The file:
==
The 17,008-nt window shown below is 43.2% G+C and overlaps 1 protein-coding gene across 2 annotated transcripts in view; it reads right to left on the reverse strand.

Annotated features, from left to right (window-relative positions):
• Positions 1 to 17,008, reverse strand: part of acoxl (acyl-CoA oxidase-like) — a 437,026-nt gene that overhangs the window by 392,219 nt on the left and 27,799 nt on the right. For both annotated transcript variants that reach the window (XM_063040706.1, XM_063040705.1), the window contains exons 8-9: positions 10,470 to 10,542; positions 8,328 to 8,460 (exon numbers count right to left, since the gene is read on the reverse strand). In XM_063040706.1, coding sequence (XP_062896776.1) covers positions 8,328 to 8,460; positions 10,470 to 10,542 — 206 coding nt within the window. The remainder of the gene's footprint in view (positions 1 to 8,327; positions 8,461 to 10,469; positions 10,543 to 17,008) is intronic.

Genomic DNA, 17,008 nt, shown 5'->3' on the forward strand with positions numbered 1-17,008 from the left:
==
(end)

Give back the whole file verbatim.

The 17,008-nt window shown below is 43.2% G+C and overlaps 1 protein-coding gene across 2 annotated transcripts in view; it reads right to left on the reverse strand.

Annotated features, from left to right (window-relative positions):
• Positions 1 to 17,008, reverse strand: part of acoxl (acyl-CoA oxidase-like) — a 437,026-nt gene that overhangs the window by 392,219 nt on the left and 27,799 nt on the right. For both annotated transcript variants that reach the window (XM_063040706.1, XM_063040705.1), the window contains exons 8-9: positions 10,470 to 10,542; positions 8,328 to 8,460 (exon numbers count right to left, since the gene is read on the reverse strand). In XM_063040706.1, coding sequence (XP_062896776.1) covers positions 8,328 to 8,460; positions 10,470 to 10,542 — 206 coding nt within the window. The remainder of the gene's footprint in view (positions 1 to 8,327; positions 8,461 to 10,469; positions 10,543 to 17,008) is intronic.

Genomic DNA, 17,008 nt, shown 5'->3' on the forward strand with positions numbered 1-17,008 from the left: